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Tag words: Escherichia coli, E. coli, E. coli O157:H7, enteropathogenic E. coli, EPEC, enterotoxigenic E. coli, ETEC, LT toxin, ST toxin, vero toxin, shiga toxin, food poisoning, gastroenteritis, hemolytic uremic syndrome, HUS, neonatal meningitis, urinary tract infection, UTI.

Escherichia coli

Kingdom: Bacteria
Phylum: Proteobacteria
Class: Gamma Proteobacteria
Order: Enterobacteriales
Family: Enterobacteriaceae
Genus: Escherichia
Species: E. coli

Kenneth Todar currently teaches Microbiology 100 at the University of Wisconsin-Madison.  His main teaching interest include general microbiology, bacterial diversity, microbial ecology and pathogenic bacteriology.

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Pathogenic E. coli (page 4)

(This chapter has 4 pages)

© Kenneth Todar, PhD

Intestinal Diseases Caused by E. coli

As a pathogen, E. coli is best known for its ability to cause intestinal diseases. Five classes (virotypes) of E. coli that cause diarrheal diseases are now recognized: enterotoxigenic E. coli (ETEC), enteroinvasive E. coli (EIEC), enterohemorrhagic E. coli (EHEC), enteropathogenic E. coli (EPEC), and enteroaggregative E. coli (EAEC). Each class falls within a serological subgroup and manifests distinct features in pathogenesis. A summary of the characteristics of diarrheagenic strains of E. coli is given in Table 2 at the end of this article.

Enterotoxigenic E. coli (ETEC)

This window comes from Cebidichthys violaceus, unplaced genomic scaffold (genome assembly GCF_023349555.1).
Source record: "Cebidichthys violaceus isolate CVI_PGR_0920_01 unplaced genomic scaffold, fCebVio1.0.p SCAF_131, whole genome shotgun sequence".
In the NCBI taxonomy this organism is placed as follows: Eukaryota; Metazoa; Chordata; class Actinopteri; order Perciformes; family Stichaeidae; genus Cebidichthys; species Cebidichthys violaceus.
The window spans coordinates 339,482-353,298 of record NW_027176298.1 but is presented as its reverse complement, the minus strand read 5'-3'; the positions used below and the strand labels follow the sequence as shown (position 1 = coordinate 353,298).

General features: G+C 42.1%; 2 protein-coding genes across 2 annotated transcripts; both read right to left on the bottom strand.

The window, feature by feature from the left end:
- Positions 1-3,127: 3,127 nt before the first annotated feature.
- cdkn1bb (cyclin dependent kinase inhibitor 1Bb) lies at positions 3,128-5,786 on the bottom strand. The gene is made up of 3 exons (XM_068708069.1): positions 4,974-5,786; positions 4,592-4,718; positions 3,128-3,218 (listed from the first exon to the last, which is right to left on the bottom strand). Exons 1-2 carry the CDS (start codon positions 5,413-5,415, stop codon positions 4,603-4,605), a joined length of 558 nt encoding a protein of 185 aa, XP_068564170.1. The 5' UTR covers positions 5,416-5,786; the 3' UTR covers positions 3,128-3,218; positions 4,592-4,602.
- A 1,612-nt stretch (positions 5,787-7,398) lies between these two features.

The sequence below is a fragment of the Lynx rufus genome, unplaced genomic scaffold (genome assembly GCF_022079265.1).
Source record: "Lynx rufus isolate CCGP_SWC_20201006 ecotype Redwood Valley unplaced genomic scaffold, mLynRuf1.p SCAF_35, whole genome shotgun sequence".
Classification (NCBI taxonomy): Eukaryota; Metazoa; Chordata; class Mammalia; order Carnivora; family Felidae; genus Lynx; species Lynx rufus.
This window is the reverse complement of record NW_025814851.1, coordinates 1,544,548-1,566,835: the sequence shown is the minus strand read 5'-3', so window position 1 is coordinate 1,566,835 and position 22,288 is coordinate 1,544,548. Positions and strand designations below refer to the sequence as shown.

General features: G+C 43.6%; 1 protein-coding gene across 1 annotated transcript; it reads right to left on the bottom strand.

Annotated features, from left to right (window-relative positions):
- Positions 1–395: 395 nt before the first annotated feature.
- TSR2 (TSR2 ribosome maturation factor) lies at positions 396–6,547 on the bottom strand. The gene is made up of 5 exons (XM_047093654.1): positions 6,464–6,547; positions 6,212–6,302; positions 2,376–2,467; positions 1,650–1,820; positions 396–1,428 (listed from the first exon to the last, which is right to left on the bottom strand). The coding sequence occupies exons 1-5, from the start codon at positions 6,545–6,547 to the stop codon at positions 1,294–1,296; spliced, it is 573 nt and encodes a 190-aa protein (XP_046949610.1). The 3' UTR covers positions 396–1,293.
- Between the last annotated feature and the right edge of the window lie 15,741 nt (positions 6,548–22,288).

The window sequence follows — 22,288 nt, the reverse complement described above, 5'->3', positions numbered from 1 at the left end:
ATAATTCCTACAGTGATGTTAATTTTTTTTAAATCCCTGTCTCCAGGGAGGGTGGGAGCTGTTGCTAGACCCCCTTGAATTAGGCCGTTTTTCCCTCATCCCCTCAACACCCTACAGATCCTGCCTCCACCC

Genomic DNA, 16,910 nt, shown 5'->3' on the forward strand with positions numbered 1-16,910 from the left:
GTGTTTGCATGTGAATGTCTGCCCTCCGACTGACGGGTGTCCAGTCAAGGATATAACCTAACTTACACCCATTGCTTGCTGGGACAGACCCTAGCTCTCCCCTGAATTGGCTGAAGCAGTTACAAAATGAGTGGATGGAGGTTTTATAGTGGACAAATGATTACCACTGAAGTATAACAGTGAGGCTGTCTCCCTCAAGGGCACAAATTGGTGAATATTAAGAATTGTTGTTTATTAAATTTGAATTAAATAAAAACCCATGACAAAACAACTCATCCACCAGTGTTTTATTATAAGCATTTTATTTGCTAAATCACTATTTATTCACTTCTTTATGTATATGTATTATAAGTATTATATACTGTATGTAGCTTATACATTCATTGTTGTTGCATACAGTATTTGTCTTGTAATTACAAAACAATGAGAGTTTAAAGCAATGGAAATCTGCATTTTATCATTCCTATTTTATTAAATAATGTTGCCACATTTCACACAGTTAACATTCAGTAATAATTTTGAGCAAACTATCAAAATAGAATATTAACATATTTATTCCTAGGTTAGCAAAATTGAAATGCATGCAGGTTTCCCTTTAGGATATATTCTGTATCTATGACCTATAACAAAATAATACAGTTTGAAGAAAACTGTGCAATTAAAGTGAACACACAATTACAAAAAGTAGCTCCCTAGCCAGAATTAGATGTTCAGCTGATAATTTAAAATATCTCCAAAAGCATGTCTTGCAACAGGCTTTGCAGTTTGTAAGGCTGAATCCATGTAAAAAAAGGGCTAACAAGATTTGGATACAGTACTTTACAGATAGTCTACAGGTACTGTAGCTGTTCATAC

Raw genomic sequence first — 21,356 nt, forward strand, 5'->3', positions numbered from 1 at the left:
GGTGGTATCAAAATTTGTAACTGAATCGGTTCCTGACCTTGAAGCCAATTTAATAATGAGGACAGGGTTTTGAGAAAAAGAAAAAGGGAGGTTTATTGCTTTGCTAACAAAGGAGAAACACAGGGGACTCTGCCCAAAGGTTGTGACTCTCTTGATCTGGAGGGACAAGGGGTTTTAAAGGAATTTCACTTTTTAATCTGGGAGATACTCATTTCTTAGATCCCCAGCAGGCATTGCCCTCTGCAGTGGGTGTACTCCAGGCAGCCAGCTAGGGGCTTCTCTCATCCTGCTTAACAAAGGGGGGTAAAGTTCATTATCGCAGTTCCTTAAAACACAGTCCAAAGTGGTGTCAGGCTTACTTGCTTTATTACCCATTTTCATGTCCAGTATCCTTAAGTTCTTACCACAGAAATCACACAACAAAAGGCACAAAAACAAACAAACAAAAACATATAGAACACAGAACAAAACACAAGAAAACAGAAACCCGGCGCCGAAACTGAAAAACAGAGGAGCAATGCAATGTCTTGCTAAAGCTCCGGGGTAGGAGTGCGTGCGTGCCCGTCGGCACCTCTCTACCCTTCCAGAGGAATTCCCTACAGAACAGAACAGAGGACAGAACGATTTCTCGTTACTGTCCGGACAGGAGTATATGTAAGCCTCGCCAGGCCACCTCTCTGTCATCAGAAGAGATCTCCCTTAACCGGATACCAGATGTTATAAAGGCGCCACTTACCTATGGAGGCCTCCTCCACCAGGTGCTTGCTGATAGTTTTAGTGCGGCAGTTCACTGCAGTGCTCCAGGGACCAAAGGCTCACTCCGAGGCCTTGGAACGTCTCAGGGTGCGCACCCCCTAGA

ETEC is an important cause of diarrhea in infants and travelers in underdeveloped countries or regions of poor sanitation. In the U.S., it has been implicated in sporadic waterborne outbreaks, as well as due to the consumption of soft cheeses, Mexican-style foods and raw vegetables. The diseases vary from minor discomfort to a severe cholera-like syndrome. ETEC are acquired by ingestion of contaminated food and water, and adults in endemic areas evidently develop immunity. The disease requires colonization and elaboration of one or more enterotoxins. Both traits are plasmid-encoded.

ETEC may produce a heat-labile enterotoxin (LT) that is similar in molecular size, sequence, antigenicity, and function to the cholera toxin (Ctx). It is an 86kDa protein composed of an enzymatically active (A) subunit surrounded by 5 identical binding (B) subunits. It binds to the same identical ganglioside receptors that are recognized by the cholera toxin (i.e., GM1), and its enzymatic activity is identical to that of the cholera toxin.

ETEC may also produce a heat stable toxin (ST) that is of low molecular size and resistant to boiling for 30 minutes. There are several variants of ST, of which ST1a or STp is found in E. coli isolated from both humans and animals, while ST1b or STh is predominant in human isolates only. The ST enterotoxins are peptides of molecular weight about 4,000 daltons. Their small size explains why they are not inactivated by heat. ST causes an increase in cyclic GMP in host cell cytoplasm leading to the same effects as an increase in cAMP. ST1a is known to act by binding to a guanylate cyclase that is located on the apical membranes of host cells, thereby activating the enzyme. This leads to secretion of fluid and electrolytes resulting in diarrhea.

The infective dose of ETEC for adults has been estimated to be at least 108 cells; but the young, the elderly and the infirm may be susceptible to lower numbers.